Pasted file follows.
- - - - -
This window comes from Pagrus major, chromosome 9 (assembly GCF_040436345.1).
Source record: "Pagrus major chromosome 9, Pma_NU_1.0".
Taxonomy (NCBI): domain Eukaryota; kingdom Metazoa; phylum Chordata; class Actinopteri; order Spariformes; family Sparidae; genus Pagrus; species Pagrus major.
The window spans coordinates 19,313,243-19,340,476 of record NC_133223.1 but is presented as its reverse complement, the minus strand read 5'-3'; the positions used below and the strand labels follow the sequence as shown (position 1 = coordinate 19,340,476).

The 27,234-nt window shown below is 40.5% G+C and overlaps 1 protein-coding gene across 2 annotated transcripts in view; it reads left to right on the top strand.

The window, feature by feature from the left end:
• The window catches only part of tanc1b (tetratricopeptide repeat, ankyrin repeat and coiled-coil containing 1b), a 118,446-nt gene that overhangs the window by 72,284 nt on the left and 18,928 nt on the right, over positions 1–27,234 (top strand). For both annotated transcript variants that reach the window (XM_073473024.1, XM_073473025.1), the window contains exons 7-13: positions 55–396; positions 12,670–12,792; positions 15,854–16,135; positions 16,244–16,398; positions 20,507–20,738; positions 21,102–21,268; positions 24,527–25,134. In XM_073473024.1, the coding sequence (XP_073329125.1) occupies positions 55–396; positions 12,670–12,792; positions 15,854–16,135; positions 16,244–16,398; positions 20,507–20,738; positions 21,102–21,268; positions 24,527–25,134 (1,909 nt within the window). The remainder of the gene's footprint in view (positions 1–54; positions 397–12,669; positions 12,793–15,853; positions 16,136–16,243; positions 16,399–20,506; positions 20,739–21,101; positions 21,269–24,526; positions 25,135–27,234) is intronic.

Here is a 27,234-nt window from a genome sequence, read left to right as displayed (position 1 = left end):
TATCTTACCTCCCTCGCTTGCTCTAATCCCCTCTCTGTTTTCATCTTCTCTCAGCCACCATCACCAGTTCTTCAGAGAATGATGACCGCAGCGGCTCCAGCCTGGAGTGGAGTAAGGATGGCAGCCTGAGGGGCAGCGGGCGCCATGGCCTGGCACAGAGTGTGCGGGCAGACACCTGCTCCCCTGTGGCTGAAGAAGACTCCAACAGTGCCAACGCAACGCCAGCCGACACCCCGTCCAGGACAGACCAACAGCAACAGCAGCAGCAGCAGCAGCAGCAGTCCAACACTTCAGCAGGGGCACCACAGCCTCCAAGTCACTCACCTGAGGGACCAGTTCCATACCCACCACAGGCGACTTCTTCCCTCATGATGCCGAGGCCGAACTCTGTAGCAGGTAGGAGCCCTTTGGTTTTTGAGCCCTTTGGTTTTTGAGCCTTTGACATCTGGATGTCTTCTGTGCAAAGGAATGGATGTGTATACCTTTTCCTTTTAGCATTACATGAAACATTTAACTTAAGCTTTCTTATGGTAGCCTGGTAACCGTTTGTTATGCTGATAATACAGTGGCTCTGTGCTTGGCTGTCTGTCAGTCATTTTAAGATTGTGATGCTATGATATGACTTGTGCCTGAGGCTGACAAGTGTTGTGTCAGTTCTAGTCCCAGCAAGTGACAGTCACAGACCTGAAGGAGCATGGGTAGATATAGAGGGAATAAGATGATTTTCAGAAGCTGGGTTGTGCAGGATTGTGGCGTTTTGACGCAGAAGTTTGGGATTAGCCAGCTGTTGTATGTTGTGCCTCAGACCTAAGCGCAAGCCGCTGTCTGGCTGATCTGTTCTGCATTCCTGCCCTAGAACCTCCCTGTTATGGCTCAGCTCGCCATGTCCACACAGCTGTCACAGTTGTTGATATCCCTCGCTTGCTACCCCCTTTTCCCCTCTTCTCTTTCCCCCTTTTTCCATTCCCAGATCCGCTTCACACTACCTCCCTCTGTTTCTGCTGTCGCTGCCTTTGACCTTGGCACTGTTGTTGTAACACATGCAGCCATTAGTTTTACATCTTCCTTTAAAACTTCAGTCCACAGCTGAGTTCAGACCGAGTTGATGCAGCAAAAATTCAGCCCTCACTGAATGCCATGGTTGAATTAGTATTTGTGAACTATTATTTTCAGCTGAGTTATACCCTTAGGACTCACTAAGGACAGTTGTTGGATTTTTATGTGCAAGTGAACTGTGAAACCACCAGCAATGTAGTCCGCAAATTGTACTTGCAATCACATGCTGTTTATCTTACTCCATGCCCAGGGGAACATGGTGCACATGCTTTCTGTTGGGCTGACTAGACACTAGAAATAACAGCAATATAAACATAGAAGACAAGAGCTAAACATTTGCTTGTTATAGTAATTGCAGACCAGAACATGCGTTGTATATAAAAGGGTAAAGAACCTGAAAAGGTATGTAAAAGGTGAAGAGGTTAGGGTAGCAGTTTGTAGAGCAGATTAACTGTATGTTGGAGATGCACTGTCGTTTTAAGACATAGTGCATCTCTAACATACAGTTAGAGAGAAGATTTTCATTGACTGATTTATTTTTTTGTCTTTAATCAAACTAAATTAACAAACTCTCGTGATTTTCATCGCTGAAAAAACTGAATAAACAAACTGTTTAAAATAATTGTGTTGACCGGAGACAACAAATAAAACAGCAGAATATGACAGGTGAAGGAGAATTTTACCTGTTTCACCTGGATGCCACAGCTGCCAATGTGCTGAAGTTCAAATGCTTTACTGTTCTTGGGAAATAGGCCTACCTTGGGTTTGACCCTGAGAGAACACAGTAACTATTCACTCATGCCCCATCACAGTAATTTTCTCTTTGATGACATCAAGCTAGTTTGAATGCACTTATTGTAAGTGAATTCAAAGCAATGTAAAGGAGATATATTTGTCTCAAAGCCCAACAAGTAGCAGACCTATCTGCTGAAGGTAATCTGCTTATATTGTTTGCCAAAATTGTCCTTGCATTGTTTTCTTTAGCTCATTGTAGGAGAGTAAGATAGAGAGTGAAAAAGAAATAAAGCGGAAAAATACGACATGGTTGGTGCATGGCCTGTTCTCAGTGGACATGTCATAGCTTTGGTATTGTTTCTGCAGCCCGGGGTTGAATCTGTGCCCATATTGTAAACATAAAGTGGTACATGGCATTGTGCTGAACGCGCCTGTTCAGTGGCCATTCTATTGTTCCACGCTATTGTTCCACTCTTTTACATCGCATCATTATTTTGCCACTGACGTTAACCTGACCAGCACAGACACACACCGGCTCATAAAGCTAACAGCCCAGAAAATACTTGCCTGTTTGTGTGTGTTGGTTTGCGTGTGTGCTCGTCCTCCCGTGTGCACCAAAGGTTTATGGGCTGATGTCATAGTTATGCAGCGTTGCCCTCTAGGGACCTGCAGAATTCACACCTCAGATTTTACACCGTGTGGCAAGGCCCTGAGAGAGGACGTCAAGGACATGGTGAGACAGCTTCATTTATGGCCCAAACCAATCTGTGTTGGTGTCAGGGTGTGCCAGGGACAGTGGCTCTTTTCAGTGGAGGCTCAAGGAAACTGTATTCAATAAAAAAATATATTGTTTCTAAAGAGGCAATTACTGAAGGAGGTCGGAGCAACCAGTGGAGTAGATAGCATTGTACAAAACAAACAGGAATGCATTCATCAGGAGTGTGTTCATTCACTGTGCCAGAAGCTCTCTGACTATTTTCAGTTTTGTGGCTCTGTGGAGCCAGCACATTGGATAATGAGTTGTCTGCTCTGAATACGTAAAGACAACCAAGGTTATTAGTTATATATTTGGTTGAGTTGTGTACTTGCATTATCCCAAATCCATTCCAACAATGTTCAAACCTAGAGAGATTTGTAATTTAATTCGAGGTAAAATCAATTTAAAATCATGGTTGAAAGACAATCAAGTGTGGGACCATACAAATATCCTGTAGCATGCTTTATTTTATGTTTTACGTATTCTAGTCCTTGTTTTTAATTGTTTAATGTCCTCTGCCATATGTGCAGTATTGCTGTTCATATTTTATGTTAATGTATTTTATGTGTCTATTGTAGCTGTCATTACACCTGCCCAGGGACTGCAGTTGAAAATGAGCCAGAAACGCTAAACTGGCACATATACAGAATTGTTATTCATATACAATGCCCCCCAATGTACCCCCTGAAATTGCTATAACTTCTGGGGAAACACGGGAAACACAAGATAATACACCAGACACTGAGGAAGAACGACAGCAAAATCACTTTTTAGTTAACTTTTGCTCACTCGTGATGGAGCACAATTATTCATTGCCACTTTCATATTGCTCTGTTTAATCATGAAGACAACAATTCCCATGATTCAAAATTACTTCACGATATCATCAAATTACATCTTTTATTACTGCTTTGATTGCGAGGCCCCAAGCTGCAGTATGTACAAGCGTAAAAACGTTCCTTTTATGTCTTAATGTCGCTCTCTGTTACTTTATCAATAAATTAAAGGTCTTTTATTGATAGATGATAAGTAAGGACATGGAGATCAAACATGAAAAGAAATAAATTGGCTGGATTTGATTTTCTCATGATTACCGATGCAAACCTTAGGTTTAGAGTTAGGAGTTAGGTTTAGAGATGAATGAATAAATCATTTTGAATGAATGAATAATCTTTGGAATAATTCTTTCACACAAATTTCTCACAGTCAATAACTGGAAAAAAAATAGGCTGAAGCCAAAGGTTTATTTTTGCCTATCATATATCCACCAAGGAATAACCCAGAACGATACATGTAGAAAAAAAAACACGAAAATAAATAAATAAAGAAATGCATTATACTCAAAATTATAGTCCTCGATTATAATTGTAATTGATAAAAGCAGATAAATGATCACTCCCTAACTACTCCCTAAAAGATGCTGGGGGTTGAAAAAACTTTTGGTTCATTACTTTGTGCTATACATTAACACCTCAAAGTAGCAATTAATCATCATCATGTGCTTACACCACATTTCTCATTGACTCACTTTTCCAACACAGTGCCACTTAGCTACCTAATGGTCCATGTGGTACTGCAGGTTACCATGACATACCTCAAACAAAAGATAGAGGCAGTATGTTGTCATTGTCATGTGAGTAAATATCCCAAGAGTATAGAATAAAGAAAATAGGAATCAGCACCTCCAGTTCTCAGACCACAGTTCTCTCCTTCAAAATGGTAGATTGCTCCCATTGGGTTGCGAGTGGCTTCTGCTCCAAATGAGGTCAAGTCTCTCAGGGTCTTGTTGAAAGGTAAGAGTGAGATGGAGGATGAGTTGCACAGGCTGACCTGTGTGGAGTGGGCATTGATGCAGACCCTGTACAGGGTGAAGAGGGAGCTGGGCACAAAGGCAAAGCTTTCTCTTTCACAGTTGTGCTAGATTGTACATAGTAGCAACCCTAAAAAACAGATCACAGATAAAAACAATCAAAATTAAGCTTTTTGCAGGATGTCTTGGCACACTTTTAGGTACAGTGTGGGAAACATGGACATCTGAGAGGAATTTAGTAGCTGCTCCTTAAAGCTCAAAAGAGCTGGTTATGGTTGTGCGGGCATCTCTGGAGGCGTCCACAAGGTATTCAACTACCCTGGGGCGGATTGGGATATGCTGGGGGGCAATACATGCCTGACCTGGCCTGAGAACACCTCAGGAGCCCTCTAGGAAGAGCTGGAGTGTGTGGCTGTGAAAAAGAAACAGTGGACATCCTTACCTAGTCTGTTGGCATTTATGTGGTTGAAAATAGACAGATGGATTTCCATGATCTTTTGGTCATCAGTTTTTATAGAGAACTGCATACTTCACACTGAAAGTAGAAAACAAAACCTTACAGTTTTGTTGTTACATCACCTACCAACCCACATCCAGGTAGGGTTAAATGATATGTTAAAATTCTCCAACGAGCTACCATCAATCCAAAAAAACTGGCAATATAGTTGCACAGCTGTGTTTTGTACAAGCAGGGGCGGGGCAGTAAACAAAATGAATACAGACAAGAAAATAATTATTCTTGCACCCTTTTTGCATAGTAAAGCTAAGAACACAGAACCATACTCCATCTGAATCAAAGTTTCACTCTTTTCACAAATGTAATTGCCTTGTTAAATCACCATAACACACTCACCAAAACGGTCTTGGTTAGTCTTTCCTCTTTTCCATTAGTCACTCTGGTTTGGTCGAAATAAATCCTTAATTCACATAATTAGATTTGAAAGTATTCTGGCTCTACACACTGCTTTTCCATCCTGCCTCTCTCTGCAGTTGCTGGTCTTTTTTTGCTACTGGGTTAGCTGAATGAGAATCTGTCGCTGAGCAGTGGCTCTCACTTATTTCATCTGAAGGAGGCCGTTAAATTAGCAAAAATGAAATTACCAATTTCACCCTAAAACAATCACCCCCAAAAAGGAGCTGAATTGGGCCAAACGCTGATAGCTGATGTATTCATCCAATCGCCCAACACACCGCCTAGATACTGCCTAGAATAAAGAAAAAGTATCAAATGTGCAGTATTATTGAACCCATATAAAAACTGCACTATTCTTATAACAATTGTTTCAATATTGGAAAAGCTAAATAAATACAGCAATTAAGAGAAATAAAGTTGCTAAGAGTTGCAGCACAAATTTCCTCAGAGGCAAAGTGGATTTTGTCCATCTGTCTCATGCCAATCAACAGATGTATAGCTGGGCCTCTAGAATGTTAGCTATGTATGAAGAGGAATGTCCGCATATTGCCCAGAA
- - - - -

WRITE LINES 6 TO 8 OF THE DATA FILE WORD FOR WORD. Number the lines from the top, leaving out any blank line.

The window, feature by feature from the left end:
• The window catches only part of tanc1b (tetratricopeptide repeat, ankyrin repeat and coiled-coil containing 1b), a 118,446-nt gene that overhangs the window by 72,284 nt on the left and 18,928 nt on the right, over positions 1–27,234 (top strand). For both annotated transcript variants that reach the window (XM_073473024.1, XM_073473025.1), the window contains exons 7-13: positions 55–396; positions 12,670–12,792; positions 15,854–16,135; positions 16,244–16,398; positions 20,507–20,738; positions 21,102–21,268; positions 24,527–25,134. In XM_073473024.1, the coding sequence (XP_073329125.1) occupies positions 55–396; positions 12,670–12,792; positions 15,854–16,135; positions 16,244–16,398; positions 20,507–20,738; positions 21,102–21,268; positions 24,527–25,134 (1,909 nt within the window). The remainder of the gene's footprint in view (positions 1–54; positions 397–12,669; positions 12,793–15,853; positions 16,136–16,243; positions 16,399–20,506; positions 20,739–21,101; positions 21,269–24,526; positions 25,135–27,234) is intronic.

Here is a 27,234-nt window from a genome sequence, read left to right as displayed (position 1 = left end):